It’s not hard to find symbols of social justice in Chanukah. There’s the triumph of individual freedom over censorship and oppression; the reminder, as we light candles, that we can act as a shamash in our own communities; and there’s the appreciation of having a safe haven – a home, with a window – from which to share and acknowledge miracles.
Sometimes, though, coming as it does in the holiday season, Chanukah is easy to embrace as a more superficial celebration. And as Chanukah progresses, the cheerful activities of candle-lighting, latka-making and dreidel-playing can begin to seem a little routine; the prospect of eight successive nights can leave us wanting a little more substance. With this in mind, here are some resources that offer the chance to bring in – and spread – a little more light:
Jewcy.com attempts to dispel Chanukah’s ‘bad reputation’, reminding us that Chanukah gelt was originally given as real money, not chocolate, to children; they were encouraged to then donate it as tzedakah.
Sustaining the Light: A Social Justice Program Guide for Chanukah from The Religious Action Center on Reform Judaism is a free, downloadable resource designed to help us explore the connection between Chanukah and issues of environmental and economic justice, children’s rights, and religious freedom.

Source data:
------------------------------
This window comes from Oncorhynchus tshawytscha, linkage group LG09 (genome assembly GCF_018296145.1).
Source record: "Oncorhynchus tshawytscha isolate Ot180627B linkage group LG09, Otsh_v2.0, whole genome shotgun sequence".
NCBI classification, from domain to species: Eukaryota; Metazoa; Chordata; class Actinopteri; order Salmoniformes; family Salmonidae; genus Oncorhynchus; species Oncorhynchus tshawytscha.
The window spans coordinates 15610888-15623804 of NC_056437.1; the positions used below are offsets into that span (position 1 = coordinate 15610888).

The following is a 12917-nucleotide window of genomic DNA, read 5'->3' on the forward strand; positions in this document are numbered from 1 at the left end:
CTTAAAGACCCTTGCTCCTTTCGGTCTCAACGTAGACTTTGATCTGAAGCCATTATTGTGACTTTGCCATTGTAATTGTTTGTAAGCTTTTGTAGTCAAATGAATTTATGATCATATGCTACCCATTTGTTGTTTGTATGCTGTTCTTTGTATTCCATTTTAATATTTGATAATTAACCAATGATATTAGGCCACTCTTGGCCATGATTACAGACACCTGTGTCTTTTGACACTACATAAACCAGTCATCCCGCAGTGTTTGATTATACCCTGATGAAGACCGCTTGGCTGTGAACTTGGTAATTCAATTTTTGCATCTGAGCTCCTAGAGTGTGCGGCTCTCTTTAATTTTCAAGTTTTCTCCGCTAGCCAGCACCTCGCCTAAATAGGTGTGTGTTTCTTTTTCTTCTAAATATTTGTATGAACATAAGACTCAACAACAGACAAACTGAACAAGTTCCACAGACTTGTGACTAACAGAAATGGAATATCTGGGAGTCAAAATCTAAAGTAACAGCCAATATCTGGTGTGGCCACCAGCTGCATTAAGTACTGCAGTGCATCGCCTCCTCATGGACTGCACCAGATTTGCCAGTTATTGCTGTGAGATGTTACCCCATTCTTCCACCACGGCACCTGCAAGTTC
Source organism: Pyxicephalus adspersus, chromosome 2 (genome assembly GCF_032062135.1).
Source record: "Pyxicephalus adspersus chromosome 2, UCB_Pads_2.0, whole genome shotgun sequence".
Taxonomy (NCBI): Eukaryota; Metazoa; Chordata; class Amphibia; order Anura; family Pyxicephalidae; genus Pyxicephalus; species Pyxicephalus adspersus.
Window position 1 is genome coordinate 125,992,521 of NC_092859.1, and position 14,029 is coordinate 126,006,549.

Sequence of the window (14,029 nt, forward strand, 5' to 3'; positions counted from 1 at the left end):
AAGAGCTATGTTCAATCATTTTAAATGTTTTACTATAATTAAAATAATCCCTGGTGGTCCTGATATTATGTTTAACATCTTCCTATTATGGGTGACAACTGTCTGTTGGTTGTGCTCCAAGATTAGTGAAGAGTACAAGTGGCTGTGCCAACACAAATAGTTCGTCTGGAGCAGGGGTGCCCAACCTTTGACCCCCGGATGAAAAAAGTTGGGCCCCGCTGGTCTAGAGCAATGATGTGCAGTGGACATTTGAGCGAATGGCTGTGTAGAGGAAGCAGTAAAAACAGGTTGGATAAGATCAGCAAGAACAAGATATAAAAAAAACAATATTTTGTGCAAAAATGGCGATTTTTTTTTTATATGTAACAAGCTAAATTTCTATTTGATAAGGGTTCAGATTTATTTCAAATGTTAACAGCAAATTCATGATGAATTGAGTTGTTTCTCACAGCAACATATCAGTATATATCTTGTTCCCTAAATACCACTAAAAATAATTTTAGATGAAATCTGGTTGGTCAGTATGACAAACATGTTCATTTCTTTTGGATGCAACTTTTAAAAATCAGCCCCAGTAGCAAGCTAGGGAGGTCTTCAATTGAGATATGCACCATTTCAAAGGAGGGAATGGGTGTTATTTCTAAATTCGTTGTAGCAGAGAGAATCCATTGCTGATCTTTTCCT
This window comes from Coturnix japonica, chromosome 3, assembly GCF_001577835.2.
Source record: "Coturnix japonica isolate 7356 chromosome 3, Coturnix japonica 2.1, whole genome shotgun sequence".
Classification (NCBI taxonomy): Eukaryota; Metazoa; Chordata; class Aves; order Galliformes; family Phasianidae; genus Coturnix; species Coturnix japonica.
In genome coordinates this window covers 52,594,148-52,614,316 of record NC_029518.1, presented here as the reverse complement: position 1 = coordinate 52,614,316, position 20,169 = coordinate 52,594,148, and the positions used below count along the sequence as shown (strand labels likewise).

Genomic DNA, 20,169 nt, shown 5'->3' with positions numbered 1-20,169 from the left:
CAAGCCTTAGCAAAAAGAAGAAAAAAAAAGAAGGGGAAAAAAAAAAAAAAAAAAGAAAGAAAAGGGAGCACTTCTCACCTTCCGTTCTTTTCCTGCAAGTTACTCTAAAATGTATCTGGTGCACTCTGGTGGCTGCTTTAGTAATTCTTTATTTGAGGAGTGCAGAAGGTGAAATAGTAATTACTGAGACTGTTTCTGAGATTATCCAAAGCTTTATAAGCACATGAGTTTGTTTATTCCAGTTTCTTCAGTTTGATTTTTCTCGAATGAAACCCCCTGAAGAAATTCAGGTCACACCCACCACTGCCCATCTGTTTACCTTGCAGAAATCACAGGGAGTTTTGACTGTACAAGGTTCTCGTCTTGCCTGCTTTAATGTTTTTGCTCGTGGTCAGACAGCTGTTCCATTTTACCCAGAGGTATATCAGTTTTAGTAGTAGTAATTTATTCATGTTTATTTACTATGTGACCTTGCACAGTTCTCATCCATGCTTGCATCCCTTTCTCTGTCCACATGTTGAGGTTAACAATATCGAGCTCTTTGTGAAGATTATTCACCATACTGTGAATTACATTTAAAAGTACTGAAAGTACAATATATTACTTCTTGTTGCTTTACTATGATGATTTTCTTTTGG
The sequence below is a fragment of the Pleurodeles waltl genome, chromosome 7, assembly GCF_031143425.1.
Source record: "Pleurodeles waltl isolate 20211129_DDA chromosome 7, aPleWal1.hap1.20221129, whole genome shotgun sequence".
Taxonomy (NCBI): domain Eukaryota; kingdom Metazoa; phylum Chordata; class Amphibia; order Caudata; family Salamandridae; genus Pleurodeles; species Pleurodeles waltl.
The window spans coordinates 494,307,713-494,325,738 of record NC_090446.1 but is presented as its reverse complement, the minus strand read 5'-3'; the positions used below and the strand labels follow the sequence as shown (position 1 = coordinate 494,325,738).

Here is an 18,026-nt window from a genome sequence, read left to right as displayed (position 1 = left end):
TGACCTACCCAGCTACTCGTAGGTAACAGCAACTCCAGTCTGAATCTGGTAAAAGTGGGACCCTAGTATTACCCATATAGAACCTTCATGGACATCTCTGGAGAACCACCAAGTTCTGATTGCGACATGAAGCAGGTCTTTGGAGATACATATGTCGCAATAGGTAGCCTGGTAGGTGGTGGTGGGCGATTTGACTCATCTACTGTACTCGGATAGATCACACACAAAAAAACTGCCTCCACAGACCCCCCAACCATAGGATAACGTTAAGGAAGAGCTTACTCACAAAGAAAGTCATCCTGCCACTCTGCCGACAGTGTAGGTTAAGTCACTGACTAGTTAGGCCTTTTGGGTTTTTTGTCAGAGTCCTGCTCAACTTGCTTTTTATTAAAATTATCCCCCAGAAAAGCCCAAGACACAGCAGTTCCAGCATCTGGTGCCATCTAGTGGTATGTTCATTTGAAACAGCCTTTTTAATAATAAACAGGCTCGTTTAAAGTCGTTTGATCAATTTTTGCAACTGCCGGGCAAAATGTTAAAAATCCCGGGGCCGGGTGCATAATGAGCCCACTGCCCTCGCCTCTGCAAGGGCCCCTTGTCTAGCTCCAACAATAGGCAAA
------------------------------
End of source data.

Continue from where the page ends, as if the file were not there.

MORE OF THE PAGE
Dvora Meyer on the Repair the World blog investigates the historical origins of the holiday to figure out how to avoid burnout as organizers and confront oppression with powerful, meaningful acts.
Rabbi Michael Lerner compares the Hellenization of ancient Israel with our current political and economic institutions, and reminds us that the miracle of Chanukah was that – then, as now – small groups of people are able to stay loyal to a vision of a world based on generosity, love of stranger, justice and peace.
Pursue adds a justice spin to the traditional game of dreidel, reminding us to give tzedakah, become an advocate, take a break to sustain ourselves, and do something BIG to promote justice. Read the rules of this alternative dreidel Hannukah justice spin.